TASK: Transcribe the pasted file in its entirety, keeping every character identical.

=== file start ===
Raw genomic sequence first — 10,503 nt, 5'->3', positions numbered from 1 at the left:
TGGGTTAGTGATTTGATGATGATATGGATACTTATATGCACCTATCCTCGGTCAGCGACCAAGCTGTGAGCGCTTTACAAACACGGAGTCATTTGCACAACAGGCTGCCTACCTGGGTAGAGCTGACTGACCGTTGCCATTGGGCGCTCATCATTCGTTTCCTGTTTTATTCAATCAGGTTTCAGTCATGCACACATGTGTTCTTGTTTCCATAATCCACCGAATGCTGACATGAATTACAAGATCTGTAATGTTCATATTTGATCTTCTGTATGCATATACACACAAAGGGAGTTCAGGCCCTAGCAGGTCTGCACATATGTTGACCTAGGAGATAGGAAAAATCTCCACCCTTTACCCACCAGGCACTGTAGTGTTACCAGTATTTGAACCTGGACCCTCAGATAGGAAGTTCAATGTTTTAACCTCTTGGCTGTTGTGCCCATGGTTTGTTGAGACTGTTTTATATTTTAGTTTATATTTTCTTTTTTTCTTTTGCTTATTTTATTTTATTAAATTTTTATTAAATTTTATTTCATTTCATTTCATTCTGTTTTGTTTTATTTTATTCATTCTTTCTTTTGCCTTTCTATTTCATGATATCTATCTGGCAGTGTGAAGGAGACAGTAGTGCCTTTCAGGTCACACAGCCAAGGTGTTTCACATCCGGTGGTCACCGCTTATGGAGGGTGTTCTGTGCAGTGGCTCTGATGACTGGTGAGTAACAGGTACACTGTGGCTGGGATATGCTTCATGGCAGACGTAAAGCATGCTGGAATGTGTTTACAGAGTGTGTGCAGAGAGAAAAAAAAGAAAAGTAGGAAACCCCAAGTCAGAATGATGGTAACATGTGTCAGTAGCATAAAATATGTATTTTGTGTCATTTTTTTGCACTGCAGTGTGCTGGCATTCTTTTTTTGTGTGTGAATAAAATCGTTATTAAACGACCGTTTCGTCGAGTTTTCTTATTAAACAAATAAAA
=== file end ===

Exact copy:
Raw genomic sequence first — 10,503 nt, 5'->3', positions numbered from 1 at the left:
TGGGTTAGTGATTTGATGATGATATGGATACTTATATGCACCTATCCTCGGTCAGCGACCAAGCTGTGAGCGCTTTACAAACACGGAGTCATTTGCACAACAGGCTGCCTACCTGGGTAGAGCTGACTGACCGTTGCCATTGGGCGCTCATCATTCGTTTCCTGTTTTATTCAATCAGGTTTCAGTCATGCACACATGTGTTCTTGTTTCCATAATCCACCGAATGCTGACATGAATTACAAGATCTGTAATGTTCATATTTGATCTTCTGTATGCATATACACACAAAGGGAGTTCAGGCCCTAGCAGGTCTGCACATATGTTGACCTAGGAGATAGGAAAAATCTCCACCCTTTACCCACCAGGCACTGTAGTGTTACCAGTATTTGAACCTGGACCCTCAGATAGGAAGTTCAATGTTTTAACCTCTTGGCTGTTGTGCCCATGGTTTGTTGAGACTGTTTTATATTTTAGTTTATATTTTCTTTTTTTCTTTTGCTTATTTTATTTTATTAAATTTTTATTAAATTTTATTTCATTTCATTTCATTCTGTTTTGTTTTATTTTATTCATTCTTTCTTTTGCCTTTCTATTTCATGATATCTATCTGGCAGTGTGAAGGAGACAGTAGTGCCTTTCAGGTCACACAGCCAAGGTGTTTCACATCCGGTGGTCACCGCTTATGGAGGGTGTTCTGTGCAGTGGCTCTGATGACTGGTGAGTAACAGGTACACTGTGGCTGGGATATGCTTCATGGCAGACGTAAAGCATGCTGGAATGTGTTTACAGAGTGTGTGCAGAGAGAAAAAAAAGAAAAGTAGGAAACCCCAAGTCAGAATGATGGTAACATGTGTCAGTAGCATAAAATATGTATTTTGTGTCATTTTTTTGCACTGCAGTGTGCTGGCATTCTTTTTTTGTGTGTGAATAAAATCGTTATTAAACGACCGTTTCGTCGAGTTTTCTTATTAAACAAATAAAA